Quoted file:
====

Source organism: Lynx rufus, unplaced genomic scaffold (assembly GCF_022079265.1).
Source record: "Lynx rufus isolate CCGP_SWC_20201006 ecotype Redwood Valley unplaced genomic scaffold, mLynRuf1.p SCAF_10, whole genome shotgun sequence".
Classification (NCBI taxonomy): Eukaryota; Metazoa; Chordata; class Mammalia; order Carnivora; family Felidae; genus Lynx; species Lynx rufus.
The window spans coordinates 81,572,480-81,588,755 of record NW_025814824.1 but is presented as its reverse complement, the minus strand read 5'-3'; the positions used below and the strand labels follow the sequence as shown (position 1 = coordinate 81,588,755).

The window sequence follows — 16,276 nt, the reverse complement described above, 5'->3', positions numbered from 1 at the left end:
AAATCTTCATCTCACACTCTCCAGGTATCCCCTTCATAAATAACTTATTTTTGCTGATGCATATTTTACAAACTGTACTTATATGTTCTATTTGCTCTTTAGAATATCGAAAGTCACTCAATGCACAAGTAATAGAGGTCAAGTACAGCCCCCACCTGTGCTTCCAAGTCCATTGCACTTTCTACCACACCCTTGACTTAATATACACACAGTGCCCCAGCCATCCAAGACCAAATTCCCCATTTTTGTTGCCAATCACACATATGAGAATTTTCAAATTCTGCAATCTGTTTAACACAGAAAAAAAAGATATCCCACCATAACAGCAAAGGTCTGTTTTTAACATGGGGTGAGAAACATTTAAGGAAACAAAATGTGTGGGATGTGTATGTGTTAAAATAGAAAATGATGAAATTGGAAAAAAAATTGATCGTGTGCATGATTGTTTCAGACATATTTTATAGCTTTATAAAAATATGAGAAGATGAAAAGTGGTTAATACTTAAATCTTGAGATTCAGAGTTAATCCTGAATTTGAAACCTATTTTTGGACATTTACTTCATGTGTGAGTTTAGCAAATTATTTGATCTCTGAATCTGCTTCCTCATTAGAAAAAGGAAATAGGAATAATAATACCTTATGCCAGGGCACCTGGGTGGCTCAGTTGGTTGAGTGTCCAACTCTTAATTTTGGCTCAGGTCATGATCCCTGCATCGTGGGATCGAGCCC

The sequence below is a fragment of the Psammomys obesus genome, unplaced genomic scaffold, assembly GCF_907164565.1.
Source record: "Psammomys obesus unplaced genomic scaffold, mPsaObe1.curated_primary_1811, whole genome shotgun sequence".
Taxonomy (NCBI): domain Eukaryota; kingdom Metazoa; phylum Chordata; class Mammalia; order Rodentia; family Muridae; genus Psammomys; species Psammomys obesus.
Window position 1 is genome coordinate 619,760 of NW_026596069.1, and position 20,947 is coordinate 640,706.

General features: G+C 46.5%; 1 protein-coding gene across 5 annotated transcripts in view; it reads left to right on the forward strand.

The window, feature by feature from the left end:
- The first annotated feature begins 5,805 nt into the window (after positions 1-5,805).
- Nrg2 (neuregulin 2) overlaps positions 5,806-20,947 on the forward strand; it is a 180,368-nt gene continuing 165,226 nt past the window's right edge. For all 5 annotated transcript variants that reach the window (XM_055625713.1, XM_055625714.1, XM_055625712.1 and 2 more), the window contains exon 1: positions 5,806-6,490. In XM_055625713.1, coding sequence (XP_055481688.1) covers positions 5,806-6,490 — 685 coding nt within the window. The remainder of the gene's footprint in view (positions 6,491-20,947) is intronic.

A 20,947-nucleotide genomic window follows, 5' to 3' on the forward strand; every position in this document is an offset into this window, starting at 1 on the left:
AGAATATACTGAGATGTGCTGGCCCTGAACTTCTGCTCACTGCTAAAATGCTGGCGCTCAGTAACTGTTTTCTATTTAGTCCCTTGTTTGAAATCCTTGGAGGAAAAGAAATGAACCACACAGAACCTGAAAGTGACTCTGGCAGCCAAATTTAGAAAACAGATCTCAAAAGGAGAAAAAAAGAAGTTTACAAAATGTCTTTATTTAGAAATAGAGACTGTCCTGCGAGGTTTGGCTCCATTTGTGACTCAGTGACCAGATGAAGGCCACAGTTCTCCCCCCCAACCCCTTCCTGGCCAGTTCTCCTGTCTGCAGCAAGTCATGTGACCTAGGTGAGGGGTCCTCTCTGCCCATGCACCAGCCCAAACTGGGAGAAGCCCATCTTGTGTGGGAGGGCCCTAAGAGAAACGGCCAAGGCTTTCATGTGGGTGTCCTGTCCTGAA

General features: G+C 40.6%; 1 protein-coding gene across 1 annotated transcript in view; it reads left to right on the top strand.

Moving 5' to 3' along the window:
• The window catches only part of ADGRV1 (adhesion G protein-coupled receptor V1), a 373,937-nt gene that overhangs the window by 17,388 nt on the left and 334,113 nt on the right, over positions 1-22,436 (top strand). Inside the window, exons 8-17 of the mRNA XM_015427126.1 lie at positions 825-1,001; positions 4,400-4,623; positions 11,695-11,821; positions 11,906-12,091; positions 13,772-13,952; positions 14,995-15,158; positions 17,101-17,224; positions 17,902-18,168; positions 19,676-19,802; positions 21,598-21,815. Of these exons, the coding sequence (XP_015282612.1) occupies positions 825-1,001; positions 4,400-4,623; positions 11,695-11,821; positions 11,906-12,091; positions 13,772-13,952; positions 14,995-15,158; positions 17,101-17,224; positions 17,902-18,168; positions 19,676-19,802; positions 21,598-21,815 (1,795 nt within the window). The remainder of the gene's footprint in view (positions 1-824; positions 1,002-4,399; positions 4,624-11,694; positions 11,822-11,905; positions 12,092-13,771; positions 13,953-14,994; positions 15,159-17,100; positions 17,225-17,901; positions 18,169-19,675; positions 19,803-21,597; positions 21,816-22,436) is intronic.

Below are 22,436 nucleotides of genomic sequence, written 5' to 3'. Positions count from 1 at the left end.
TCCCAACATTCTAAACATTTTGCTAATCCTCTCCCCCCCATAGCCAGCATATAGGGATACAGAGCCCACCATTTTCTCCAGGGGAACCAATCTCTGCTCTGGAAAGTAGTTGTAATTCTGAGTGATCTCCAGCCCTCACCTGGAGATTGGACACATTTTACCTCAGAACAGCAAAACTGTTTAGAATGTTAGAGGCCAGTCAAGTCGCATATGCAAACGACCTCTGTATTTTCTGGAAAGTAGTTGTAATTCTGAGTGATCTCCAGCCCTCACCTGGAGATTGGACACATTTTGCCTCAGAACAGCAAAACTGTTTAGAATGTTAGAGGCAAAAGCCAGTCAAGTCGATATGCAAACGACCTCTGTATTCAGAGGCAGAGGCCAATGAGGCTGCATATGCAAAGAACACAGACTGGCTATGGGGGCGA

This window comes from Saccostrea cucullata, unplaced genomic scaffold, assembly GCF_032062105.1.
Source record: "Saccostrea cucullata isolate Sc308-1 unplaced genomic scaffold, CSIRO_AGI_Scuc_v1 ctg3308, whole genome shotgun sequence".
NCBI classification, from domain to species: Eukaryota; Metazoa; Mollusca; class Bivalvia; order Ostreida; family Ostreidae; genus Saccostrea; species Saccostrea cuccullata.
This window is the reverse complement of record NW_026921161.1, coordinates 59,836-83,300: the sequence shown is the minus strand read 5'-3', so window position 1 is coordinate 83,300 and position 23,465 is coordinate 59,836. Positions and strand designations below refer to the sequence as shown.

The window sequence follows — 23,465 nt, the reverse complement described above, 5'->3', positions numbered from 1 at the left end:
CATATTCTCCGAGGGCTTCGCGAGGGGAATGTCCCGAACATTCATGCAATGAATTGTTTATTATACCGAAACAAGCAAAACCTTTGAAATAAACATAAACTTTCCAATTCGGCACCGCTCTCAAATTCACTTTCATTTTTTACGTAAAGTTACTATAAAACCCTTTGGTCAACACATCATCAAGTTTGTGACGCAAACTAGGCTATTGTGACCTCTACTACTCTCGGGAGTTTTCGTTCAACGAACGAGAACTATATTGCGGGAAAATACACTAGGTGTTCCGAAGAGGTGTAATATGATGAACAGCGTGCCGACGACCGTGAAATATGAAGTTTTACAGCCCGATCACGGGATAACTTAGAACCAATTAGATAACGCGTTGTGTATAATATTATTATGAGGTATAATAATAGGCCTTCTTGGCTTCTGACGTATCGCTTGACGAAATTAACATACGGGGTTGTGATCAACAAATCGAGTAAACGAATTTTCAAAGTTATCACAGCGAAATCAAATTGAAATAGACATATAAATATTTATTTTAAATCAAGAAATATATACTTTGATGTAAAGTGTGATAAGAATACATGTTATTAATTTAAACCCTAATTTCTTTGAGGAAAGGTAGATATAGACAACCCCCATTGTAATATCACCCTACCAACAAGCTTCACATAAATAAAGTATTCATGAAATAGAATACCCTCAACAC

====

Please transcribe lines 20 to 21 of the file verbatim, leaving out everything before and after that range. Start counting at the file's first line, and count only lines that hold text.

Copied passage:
Below are 22,436 nucleotides of genomic sequence, written 5' to 3'. Positions count from 1 at the left end.
TCCCAACATTCTAAACATTTTGCTAATCCTCTCCCCCCCATAGCCAGCATATAGGGATACAGAGCCCACCATTTTCTCCAGGGGAACCAATCTCTGCTCTGGAAAGTAGTTGTAATTCTGAGTGATCTCCAGCCCTCACCTGGAGATTGGACACATTTTACCTCAGAACAGCAAAACTGTTTAGAATGTTAGAGGCCAGTCAAGTCGCATATGCAAACGACCTCTGTATTTTCTGGAAAGTAGTTGTAATTCTGAGTGATCTCCAGCCCTCACCTGGAGATTGGACACATTTTGCCTCAGAACAGCAAAACTGTTTAGAATGTTAGAGGCAAAAGCCAGTCAAGTCGATATGCAAACGACCTCTGTATTCAGAGGCAGAGGCCAATGAGGCTGCATATGCAAAGAACACAGACTGGCTATGGGGGCGA